In the 1980s, brown-tide algae wiped out the Peconic Bay scallop fishery. The ecosystem changed with the algae blooms’ arrival on east coast...
In the 1980s, brown-tide algae wiped out the Peconic Bay scallop fishery. The ecosystem changed with the algae blooms’ arrival on east coast waters, and a changing way of life left that water fallow like a forgotten field. The canneries folded and disappeared, their decaying carcasses standing as a warning. At one time the Peconic Bay provided oysters by the tons. Fresh, shucked, smoked, canned. Greenport, New York was even a key oyster center. But the bay failed to sustain that level of industrial oystering.
At the time, I had just completed nearly a year of intense post production work on a film about American protest singer Phil Ochs that had a profound effect on my desire to take on a new, big challenge. My involvement with oysters started with a very tiny listing in the Suffolk Times in 2010.
The Suffolk County Department of Planning will hold a meeting Thursday for anyone interested in applying for the Suffolk County Shellfish Aquaculture Lease Program in Peconic Bay and Gardiners Bay for the 2011 lease application cycle. Private oyster grant owners who wish to cultivate additional species on their grant parcels can also apply and are welcome.
This listing represented a landmark moment for oysters in the Peconic Bay. It was also an opportunity for me to take ownership of the waters, revive shellfish, and make an environmental impact. Through the Suffolk County Shellfish Aquaculture Lease Program and the generous mentorship of so many individuals, I learned about the history, process, and people of oyster farms around the globe. Then, I started my own oyster ranch.
The primary objective of Little Creek Oyster Ranch is growing high quality, sustainable food shipped fresh to consumers and restaurants. We also want to make the world better than we found it by creating jobs in a modern, positive working waterfront, enriching the surrounding community, and giving the environment a scrub in the process.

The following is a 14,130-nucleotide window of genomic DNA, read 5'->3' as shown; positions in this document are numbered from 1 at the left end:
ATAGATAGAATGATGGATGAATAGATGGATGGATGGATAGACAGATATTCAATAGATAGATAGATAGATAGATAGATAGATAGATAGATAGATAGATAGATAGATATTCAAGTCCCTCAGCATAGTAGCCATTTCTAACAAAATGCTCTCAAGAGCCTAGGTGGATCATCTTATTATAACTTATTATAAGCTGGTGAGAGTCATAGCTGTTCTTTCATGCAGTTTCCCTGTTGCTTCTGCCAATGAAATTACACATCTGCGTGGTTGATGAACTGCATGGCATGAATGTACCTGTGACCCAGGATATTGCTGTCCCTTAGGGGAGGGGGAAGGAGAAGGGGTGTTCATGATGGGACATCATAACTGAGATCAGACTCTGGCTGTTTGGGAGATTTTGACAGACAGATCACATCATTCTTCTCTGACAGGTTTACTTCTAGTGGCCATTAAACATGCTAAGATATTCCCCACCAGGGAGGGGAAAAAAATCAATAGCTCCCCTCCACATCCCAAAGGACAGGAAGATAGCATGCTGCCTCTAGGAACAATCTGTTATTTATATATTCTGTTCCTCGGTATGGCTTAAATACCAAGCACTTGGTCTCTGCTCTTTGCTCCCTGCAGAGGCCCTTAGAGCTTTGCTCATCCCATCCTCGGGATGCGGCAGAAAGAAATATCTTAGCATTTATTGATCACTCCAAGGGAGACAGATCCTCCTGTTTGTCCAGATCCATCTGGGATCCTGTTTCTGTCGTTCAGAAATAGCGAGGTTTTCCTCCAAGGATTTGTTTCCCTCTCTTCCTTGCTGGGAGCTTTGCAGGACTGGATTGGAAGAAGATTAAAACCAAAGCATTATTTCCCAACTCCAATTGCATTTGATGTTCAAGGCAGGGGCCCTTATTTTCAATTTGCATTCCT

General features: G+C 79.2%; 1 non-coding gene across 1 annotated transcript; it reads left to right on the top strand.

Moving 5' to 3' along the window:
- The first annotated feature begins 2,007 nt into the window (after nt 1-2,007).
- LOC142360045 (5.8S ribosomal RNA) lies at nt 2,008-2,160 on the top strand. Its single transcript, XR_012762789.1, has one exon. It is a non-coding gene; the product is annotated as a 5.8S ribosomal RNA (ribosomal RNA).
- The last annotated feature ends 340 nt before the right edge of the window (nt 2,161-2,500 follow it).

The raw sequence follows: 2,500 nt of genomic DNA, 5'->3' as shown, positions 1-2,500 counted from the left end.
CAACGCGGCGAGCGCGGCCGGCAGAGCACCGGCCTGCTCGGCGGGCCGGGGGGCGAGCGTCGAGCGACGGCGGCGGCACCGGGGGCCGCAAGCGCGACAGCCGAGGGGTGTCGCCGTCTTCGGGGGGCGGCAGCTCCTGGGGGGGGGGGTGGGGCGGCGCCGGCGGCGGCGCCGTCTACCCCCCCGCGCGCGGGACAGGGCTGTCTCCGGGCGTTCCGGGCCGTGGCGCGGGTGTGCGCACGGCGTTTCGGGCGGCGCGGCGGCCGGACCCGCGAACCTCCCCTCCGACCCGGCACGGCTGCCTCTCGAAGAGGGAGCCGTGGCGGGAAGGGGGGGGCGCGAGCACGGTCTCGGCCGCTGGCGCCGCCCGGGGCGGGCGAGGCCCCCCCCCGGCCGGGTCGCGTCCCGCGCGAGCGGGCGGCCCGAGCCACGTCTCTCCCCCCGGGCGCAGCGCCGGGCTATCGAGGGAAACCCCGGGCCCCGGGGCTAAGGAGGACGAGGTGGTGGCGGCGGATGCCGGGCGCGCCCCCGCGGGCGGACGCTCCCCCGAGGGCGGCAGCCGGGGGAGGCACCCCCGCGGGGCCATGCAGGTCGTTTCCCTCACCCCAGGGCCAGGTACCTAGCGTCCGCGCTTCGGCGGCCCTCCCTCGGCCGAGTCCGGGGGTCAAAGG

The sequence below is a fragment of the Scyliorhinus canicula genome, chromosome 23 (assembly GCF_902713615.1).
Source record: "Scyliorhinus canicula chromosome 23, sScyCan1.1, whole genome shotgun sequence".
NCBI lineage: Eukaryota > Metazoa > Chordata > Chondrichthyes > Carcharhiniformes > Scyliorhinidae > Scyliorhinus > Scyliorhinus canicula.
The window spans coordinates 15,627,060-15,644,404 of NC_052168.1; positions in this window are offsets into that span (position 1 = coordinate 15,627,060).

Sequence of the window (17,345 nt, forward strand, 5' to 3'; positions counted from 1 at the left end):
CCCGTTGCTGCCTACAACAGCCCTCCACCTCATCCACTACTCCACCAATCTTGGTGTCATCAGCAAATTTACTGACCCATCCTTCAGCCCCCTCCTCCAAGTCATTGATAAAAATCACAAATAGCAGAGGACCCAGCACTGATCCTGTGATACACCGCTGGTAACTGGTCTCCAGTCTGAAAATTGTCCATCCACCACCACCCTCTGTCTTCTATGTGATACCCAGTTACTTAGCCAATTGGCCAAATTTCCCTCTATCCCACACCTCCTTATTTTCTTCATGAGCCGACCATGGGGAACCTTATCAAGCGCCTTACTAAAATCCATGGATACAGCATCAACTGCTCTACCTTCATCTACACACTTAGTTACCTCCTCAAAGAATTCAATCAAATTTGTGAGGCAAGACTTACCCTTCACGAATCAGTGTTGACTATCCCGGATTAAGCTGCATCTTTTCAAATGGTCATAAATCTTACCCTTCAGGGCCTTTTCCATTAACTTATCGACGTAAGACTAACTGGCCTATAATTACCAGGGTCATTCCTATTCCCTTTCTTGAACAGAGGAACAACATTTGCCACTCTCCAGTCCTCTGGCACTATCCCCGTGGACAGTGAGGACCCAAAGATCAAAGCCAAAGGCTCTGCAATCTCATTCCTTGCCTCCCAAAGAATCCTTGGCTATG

Environmentally, the benefits of our mighty oysters are simply too important to ignore. An oyster will naturally filter about 50 gallons of water per day. The math gets fun when you begin multiplying. One million oysters on the farm would mean almost 14 billion gallons of the bay filtered in a single growing season.
The ability of oysters to do this is often mentioned, but what gets less attention is the carbon sequestration they perform as they lock up carbon in their shells. There is potential to create a carbon credit for our effort to farm them. We 'Feed the Bay' by using a 'Throw Some Back' program, in which we set loose a percentage of our growing stock.
By taking a farming approach to shellfish production, oyster seeds are planted and harvested without damaging impact, forming the base of a healthy marine food chain. The farm itself essentially creates artificial reefs that have been shown to attract long missing sea-life. The farmers, by their very nature, become protectors of our shared natural resources.
As our oyster farm grows in the Peconic Bay, there is opportunity to make a bigger impact and create a modern aquaculture center—an incubator where small farmers can leverage shared resources such as centralized storage, processing, workspace, mentoring, shipping and logistics, as well as integrated educational and retail opportunities. The incubator would lessen the impact on farmers’ bottom line, lighten the burden on the environment, and reduce barrier to entry.
We have the potential to create a community-based working waterfront, carving it out of the skeletons of the aging light industrial properties. A technology initiative with solar and oyster shell recycling programs would encourage the experimentation and development of new tools and techniques.
The first seeds will go in the water this spring. What they could grow into is truly exciting. What we can do beyond those seeds has even more potential.
We recently launched a Kickstarter project to help build the necessary infrastructure to begin work. Early response has been amazing. While we have surpassed our initial project goal to build a better farm, the further we carry on will help us toward achieving our larger objectives to build a co-operative base with more equipment and space.
Join the conversation on Twitter @northforkoyster with the hashtag #UnShellfish or contact me at northforkoysters.com.
This month, we're challenging the GOOD community to host a dinner party and cook a meal that contains fewer ingredients than the number of people on the guest list. Throughout March, we'll share ideas and resources for being more conscious about our food and food systems. Join the conversation at good.is/food and on Twitter at #chewonit.
Photos courtesy of North Folk Oysters